USDA’s Food Safety and Inspection Service Inspector Relays Food Safety Messages Across Borders from Montana to Georgia
Several months ago, I was selected to participate in a meat processing project that took me from Great Falls, Montana to Tbilisi, the capital of Georgia. I went under the auspices of the Citizens Network for Foreign Affairs (CNFA) – an organization supported by USAID – to offer advice on the methods and benefits of meat processing technology, as well as basic food safety skills. Early on in my visit, I came to understand the rich history and culture of this nation, which leant a heavy influence over their methods and approaches toward meat processing – the ax and chopping-block method of cutting meat stuck out as a preferred taste for Georgians. This is not a criticism, rather a tip-of-the-hat to their cultural awareness.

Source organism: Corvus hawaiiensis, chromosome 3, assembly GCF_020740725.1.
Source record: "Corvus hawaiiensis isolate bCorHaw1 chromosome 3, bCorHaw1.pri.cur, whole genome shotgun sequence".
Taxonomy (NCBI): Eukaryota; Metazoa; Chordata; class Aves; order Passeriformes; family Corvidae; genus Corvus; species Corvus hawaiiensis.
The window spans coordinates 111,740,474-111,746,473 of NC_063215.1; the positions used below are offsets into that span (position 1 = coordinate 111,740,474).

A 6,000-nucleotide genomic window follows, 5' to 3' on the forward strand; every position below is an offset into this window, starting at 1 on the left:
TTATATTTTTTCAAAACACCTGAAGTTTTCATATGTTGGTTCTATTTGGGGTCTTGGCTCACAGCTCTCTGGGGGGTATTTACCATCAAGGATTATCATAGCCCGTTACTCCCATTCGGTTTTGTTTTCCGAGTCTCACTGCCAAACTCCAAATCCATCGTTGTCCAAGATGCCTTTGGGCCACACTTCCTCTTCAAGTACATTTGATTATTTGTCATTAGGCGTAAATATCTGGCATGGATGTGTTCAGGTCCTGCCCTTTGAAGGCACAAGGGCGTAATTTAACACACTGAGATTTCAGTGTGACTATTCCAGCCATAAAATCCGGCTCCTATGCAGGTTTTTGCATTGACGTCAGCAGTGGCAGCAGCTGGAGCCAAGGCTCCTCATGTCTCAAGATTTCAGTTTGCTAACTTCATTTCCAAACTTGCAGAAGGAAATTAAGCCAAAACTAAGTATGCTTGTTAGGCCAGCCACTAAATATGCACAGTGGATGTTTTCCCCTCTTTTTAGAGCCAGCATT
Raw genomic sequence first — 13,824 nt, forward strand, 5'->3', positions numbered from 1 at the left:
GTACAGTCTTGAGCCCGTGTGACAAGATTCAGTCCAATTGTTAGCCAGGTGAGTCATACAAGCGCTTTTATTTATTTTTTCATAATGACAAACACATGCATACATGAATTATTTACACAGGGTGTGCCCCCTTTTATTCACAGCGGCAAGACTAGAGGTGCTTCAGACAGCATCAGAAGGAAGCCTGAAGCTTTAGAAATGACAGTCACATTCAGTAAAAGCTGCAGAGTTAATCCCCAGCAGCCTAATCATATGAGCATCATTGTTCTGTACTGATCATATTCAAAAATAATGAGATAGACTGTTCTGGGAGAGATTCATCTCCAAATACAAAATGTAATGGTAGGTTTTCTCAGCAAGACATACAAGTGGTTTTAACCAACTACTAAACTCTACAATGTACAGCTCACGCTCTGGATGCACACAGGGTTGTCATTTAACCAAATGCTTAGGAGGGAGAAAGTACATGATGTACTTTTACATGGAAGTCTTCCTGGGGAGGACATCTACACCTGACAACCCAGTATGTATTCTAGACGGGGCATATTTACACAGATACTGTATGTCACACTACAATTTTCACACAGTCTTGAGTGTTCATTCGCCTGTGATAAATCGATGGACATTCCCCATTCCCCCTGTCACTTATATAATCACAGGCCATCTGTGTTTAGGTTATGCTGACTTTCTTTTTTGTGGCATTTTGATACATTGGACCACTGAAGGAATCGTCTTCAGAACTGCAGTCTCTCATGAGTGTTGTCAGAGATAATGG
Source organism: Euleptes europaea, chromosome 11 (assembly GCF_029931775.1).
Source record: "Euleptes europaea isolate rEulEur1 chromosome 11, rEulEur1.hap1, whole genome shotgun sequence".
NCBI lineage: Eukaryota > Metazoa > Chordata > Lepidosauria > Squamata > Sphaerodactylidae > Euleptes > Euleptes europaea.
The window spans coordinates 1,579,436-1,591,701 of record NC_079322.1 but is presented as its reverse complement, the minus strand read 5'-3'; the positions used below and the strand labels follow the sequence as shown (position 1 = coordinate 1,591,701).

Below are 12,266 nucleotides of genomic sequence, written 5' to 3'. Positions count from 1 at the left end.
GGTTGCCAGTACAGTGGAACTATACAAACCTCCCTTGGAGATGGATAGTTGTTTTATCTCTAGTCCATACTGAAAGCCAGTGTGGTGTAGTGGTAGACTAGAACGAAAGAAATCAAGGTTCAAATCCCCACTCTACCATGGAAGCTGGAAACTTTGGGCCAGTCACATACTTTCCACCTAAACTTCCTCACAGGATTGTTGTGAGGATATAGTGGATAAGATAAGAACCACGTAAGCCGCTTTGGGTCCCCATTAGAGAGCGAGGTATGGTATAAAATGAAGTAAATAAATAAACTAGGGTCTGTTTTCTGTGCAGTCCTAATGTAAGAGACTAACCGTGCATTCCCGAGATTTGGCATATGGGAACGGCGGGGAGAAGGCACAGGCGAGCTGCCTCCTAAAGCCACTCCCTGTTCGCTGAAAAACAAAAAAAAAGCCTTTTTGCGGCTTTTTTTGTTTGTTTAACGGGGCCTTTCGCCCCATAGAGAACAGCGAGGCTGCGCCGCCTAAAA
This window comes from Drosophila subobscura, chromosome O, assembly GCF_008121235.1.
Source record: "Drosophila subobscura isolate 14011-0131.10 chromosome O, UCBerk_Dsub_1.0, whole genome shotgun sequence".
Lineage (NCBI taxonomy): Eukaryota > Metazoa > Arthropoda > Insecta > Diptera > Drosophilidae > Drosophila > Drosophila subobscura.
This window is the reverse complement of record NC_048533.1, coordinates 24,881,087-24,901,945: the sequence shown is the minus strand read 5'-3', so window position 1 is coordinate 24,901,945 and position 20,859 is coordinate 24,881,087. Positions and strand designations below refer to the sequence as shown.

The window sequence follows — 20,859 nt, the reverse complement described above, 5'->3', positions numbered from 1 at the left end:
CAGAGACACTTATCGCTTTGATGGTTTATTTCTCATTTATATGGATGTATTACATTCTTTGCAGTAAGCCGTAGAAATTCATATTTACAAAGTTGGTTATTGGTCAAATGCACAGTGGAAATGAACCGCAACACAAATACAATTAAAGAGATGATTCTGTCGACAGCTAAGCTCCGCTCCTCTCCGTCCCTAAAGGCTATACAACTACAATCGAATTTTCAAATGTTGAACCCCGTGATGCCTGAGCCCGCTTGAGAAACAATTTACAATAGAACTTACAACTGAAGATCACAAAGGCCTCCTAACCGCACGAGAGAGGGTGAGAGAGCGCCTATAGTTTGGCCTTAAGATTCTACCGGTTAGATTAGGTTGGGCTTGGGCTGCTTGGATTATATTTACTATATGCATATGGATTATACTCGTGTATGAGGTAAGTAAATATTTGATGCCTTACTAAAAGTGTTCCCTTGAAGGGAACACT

The company I met with had multifaceted production processes, which ran the gamut from ready-to-eat product, fresh-cut meats, to production-line ready sausage recipes. In observing their techniques, I saw an opportunity to impart some knowledge and experience I have gained as an FSIS inspector. A significant part of my duties include preventing foodborne illness, so I wanted to discuss the importance of food safety – a recurring theme and mission for FSIS. We were able to talk about our testing protocols for Salmonella and E.coli, share statistics that illustrate the positive impact of our respective efforts, and help one another better understand how to further reduce the threat of food borne illness.
My takeaway from this visit was multifold. Most significantly, it was a reflection of the advancement in our efforts to improve food safety inspection methods, but also that as an inspector I can confidently say our promise to safeguarding the public is working and the message is spreading throughout the world.